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Mercy hospital creates memorial for 711 COVID-19 patients who died there during the pandemic

Published: Apr. 14, 2022 at 6:21 PM CDT|Updated: Apr. 14, 2022 at 6:34 PM CDT
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SPRINGFIELD, Mo. (KY3) - Mercy hospital took a moment on Thursday to remember the souls lost within its walls to COVID-19 and the toll it took on the staff.

Employees gathered in the main lobby mid-morning to dedicate a memorial to the victims.

”Every one of the yellow hearts that you see here represents 711 lives lost at Mercy Springfield hospital during this pandemic,” said Craig McCoy, the President of Mercy Springfield Communities, as he gestured to a host of heart-shaped stickers on the lobby windows overlooking the courtyard.

“This memorial is a reminder of the presence and absence of family and the many who still grieve,” added Mercy Chaplain Dani Helm. “It also represents a sacred moment in time when a new normal began for each family who has lost a loved one.”

The COVID Memorial is certainly not ostentatious with just a single sign explaining why the hearts are on the windows. Some people passing through might not even notice them. But to a staff that worked so far hard to try and keep those 711 COVID patients alive, those hearts tug at their hearts.

“I see faces,” said Mercy ICU nurse Jessica Arnold when asked what she thought of when she looked at the memorial hearts. “I see names. I see exact moments.”

“Each heart has a name and each heart has a story,” Helm repeated several times during her comments to the crowd.

And those stories are heartbreaking to the close-knit staff who were the only ones allowed to be with the quarantined COVID patients while the patient’s families were kept away from their contagious loved ones.

“People will never be able to understand fully the extent of what we went through,” said Mercy ICU nurse Lacey Gates.

“This is so much more mentally draining than taking care of other patients,” Arnold said.

“This experience is about as close as I’ve seen to being in a combat environment since I left the military,” said Mercy Chief Administrative Officer Erik Frederick. “Just the prolonged engagement, the energy that it took and the scars we all collected along the way.”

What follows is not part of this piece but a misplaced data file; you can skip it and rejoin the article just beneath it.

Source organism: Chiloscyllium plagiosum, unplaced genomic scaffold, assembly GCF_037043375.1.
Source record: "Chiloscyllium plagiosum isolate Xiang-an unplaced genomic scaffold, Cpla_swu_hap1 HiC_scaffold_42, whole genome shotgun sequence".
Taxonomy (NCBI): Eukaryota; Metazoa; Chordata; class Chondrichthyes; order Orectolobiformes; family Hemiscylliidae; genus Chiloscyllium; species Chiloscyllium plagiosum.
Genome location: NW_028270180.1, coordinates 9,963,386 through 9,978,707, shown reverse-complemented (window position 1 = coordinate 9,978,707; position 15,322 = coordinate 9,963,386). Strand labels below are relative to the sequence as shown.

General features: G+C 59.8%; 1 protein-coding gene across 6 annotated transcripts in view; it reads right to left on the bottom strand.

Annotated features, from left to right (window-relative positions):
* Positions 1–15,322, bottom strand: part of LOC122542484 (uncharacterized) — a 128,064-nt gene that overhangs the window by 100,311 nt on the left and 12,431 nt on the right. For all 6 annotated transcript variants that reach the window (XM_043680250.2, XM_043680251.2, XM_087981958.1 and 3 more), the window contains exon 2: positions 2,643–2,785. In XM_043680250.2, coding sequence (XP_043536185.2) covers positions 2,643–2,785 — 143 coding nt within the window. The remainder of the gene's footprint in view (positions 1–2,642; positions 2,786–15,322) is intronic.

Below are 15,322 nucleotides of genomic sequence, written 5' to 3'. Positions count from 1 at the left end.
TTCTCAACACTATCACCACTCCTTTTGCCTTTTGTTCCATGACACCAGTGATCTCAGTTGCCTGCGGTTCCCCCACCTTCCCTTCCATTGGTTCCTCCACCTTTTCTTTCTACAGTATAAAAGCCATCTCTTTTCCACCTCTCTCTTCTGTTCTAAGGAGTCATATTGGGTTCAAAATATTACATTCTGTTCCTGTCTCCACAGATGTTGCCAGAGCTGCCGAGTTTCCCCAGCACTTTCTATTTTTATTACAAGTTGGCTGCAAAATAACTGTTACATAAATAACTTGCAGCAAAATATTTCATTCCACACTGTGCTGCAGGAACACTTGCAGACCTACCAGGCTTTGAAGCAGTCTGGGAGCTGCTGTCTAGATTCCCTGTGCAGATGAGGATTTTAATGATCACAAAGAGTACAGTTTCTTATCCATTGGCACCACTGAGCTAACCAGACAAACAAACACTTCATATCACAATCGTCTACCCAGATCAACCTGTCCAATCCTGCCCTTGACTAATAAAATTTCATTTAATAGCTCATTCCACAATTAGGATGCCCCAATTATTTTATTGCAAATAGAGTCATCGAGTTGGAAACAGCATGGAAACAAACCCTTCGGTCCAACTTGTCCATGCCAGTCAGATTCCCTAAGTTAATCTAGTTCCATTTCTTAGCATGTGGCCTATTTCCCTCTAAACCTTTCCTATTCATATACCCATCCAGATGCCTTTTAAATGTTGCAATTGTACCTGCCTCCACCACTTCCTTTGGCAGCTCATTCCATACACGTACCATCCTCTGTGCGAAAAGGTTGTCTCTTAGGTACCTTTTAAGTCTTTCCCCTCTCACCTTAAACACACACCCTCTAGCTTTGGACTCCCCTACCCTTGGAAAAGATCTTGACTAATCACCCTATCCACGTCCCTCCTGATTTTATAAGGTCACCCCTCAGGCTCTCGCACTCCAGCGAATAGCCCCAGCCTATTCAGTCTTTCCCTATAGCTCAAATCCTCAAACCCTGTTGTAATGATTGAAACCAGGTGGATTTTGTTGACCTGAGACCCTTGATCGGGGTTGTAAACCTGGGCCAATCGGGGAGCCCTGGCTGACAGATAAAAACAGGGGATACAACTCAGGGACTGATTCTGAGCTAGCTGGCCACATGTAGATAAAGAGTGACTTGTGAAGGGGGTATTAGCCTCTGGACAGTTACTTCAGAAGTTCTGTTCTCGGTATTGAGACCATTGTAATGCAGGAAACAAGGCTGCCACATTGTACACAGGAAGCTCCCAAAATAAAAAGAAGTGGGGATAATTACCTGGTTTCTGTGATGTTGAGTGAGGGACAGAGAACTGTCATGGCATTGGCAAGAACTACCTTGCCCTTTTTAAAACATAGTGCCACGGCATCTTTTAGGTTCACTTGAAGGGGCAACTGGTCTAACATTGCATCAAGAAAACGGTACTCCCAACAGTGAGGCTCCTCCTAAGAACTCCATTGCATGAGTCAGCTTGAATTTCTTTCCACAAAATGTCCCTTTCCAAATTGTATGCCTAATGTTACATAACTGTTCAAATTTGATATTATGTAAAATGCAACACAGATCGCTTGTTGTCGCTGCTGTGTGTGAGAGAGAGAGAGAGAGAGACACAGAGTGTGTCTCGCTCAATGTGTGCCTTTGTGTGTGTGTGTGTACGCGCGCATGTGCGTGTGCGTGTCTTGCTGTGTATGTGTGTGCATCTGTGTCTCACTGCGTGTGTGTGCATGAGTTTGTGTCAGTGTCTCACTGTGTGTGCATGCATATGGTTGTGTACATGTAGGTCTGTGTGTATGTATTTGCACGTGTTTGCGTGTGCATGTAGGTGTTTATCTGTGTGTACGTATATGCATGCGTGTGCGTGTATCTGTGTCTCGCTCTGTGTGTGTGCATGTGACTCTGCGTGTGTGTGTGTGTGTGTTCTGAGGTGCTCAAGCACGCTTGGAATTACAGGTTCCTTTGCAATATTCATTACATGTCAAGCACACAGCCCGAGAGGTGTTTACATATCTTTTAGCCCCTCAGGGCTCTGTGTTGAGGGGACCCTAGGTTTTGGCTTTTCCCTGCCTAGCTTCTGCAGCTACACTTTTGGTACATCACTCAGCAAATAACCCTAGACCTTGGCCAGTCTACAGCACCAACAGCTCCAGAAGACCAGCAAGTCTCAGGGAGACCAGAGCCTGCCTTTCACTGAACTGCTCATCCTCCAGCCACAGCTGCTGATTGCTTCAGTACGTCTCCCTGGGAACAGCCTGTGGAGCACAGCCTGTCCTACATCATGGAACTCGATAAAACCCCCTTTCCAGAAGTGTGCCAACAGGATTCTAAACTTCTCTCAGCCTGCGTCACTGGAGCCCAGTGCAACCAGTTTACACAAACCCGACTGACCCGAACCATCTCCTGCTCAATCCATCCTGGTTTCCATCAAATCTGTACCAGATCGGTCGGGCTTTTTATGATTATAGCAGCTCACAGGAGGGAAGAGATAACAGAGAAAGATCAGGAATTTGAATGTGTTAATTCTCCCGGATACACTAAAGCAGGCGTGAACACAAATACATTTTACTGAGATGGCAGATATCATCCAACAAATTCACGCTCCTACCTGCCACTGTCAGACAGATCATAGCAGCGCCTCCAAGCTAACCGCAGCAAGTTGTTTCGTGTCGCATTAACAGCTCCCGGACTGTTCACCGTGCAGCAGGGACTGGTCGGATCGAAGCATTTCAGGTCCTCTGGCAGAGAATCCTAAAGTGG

“One of the biggest scars is that you see those family members not being able to be there with their loved ones when they pass and that’s the worst,” Arnold added.

“But I will say that no patient ever passed away alone,” Gates pointed out. “Each nurse was sitting by each patient and held their hand as they passed away. Even though the family was not there we tried to be the family to that patient.”

“I remember one patient specifically who held my hand before she got intubated and just said, ‘Please don’t let me die,’” recalled Mercy ICU nurse Amber Fann. “And that’s something I’ve taken with me every day. It’s hard to deal with.”

Another thing that made it hard to deal with was the nature of COVID. The staff had to deal with the ebbs-and-flows of an ever changing disease that literally takes your breath away. It’s an illness that steals your air until you end up on a ventilator that has to breathe for you, decreasing your chances of survival.

“You’d watch those patients slowly give up because they just could not handle it anymore,” Gates said. “We really got to know those patients during that time when they were close to taking their last breath on their own and I think that’s what has made it the hardest because these ‘patients’ became ‘people’ to us.”

“We go into medicine to try and make people better,” Arnold added. “And when you do everything you can and you can’t improve someone, and we can’t even understand why, it can really get to you as a person. There were those days when I wondered if I was ever going to make it through, when you just go home and cry. But one of the big things that encouraged me to come to work each day was how the community supported us. When restaurants were closed they would still come and feed healthcare workers. Families would make goody-bags for us bringing snacks. The hospital would bring around food trays just to help keep us going. It’s just encouraging to know that our community was behind us.”

Cox does not currently have a memorial but had 979 patients die there during the pandemic.

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